Ivory Soap Ingredients: History and Today

The discovery of the high-selling ivory floating soap in 1891 was a product of accident – a truth not known to everyone – when an employee forgot to shut off the soap making machine when he went to lunch. It turned out that the mixture sopped up too much air that caused the ivory soap, then simply known as the “White Soap” to float.

Procter & Gamble didn’t realize this until consumers began sending letters asking for more of the “floating soap”. The ivory soap ingredients were not altered in any way, but the longer mixing time made the mixture frothy and puffed-up. Besides this accident, William Procter and James Gamble wanted to create a standard for pure soap, which paved the way for a chemical analysis launched by an independent scientific consultant or chemist in New York.

This chemical analysis consequently discovered that in order for soap to be 100% pure, the ingredients would have to be a combination of alkali and fatty acids. However, ivory soap ingredients, which were 56/100 according to a calculation by Procter, did not reach up to the 100% pure soap standard. Rather, ivory soap ingredients contained 56 of these impurities: 0.28% carbonates, 0.11% uncombined alkali, and 0.17% mineral matter.

It must be noted that soap ingredients and other cosmetic products, in general, are listed descending order, that is, the first ingredient on the list is the most abundant substance, or the base, of the soap. Ivory soap ingredients include: sodium tallowate, sodium cocoate or sodium palm kernelate, water, sodium chloride, sodium silicate, magnesium sulphate, and fragrance.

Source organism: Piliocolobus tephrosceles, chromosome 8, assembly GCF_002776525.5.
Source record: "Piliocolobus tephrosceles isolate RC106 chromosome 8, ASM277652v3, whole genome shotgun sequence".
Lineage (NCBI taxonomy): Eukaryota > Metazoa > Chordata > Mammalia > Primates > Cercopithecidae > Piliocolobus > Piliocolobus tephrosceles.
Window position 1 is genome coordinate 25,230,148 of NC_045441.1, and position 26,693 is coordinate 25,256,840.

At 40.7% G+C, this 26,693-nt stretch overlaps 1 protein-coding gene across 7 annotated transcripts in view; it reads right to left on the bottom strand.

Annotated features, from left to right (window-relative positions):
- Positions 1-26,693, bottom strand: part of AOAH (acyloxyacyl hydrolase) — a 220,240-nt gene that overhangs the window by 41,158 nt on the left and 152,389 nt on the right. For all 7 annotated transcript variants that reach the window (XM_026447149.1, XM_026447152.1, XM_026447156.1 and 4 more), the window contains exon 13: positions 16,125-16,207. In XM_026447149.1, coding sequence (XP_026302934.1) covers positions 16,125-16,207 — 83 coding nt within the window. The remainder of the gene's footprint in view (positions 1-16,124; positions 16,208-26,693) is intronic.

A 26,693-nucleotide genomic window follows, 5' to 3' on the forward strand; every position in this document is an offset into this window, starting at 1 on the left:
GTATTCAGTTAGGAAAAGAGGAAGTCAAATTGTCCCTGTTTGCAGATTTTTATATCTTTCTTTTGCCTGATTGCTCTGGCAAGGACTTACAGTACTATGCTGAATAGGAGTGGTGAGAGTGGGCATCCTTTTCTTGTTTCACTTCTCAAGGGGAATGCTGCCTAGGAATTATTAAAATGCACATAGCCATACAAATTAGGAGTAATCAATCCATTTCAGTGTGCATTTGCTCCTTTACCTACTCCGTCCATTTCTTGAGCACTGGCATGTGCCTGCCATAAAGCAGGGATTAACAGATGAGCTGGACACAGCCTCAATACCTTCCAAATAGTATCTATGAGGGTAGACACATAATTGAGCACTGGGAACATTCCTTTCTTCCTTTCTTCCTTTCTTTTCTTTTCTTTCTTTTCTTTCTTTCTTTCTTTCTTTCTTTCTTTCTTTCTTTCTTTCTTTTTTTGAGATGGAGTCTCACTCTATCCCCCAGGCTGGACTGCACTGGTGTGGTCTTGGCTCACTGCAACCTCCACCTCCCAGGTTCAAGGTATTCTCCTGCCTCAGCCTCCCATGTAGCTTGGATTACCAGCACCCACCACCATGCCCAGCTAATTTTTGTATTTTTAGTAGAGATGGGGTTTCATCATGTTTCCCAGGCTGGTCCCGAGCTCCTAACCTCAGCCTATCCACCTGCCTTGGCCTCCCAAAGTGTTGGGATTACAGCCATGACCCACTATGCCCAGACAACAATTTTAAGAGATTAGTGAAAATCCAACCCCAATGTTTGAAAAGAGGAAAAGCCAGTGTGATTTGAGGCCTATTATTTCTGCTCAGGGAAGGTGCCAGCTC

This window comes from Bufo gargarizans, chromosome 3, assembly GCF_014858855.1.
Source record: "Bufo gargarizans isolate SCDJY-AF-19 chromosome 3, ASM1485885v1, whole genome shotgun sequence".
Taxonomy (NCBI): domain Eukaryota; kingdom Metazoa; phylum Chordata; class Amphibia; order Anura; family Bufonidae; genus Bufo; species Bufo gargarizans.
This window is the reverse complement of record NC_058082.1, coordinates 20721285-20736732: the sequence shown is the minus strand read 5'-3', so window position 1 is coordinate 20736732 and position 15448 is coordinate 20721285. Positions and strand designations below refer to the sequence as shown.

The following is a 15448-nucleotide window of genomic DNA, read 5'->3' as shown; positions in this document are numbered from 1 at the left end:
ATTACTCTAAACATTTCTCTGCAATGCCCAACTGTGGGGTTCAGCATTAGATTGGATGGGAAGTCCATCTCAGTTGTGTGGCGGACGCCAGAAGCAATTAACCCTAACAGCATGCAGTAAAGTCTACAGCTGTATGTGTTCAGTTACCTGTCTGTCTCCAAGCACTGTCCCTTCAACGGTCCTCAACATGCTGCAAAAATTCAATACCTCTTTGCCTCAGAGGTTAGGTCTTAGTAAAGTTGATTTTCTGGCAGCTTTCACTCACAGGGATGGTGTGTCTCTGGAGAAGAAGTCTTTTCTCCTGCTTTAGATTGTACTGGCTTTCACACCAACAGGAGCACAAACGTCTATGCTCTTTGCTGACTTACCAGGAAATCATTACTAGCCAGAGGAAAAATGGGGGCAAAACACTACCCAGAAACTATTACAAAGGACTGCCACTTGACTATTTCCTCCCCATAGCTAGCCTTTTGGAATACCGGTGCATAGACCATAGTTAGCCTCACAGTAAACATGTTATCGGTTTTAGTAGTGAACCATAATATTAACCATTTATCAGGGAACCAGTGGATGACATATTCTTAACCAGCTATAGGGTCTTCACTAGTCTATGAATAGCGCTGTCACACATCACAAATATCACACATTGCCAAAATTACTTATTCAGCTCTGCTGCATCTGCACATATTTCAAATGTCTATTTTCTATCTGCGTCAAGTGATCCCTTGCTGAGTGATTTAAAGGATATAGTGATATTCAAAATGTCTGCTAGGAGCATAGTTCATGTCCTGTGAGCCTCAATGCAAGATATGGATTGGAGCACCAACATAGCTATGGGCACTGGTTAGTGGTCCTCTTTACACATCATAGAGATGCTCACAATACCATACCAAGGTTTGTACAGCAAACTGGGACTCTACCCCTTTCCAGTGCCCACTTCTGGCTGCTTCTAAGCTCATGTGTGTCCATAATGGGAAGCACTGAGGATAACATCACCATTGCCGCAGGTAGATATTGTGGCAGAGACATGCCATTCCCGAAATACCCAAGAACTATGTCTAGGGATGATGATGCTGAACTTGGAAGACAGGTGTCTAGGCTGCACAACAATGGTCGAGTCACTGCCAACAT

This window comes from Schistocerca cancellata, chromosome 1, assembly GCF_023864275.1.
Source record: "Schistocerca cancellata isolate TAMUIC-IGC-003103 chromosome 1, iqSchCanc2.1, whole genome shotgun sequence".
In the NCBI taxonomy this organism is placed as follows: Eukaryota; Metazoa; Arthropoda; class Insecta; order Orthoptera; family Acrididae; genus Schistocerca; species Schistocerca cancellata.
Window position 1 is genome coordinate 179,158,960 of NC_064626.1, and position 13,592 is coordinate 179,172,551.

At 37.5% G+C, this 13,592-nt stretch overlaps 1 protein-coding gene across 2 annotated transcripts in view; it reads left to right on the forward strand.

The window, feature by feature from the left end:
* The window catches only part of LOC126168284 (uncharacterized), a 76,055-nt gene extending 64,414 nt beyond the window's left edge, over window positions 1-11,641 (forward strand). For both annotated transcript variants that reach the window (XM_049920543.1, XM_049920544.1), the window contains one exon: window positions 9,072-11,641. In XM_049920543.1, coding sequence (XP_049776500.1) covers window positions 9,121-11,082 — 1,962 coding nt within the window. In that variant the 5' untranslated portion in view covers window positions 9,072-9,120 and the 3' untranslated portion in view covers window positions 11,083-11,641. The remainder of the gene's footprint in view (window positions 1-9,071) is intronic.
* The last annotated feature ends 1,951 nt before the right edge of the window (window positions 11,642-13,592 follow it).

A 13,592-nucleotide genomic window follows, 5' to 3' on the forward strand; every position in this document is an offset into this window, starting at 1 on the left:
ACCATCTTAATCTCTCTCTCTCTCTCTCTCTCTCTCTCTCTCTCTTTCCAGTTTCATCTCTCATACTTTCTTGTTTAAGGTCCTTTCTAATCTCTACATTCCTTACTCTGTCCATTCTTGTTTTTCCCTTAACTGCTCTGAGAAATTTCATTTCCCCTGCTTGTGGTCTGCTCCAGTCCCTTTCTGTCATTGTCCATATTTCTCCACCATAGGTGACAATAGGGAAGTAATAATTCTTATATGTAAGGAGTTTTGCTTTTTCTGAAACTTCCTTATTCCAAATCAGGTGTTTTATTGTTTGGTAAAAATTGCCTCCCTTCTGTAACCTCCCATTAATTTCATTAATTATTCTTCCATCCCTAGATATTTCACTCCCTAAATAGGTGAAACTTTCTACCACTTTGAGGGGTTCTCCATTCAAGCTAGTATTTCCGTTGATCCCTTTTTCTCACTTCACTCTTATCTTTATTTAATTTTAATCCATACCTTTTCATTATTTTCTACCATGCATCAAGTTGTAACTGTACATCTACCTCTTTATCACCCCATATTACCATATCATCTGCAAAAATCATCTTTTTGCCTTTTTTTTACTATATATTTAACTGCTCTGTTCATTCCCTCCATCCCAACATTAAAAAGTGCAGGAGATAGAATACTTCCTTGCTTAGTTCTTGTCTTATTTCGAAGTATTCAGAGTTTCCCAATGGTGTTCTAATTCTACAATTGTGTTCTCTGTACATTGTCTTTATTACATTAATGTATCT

A closer scrutiny

Let’s see what each of these ingredients is and where they come from to give you an idea of what you’re lathering on your skin. Sodium tallowate, sodium cocoate, and sodium palm kernelate are natural compounds derived from tallow, coconut oil, and palm kernel oil, respectively. The next ingredient, magnesium sulphate is another name for Epsom salts while sodium chloride is known popularly as “table salt”. Sodium silicate is also known as soluble glass.

The only harmful substance among the ivory soap ingredients list is sodium silicate which can cause burns and eye irritation, and possibly toxic when ingested. However, the amount used in ivory soap ingredients is in minute amount to be a cause for concern. One missing ingredient is “glycerin” which is a natural moisturizer derived from plant oils.

Nonetheless, ivory soap ingredients are found to be the closest to the “all-natural soap” category, having used only a minimal amount of synthetic chemicals.

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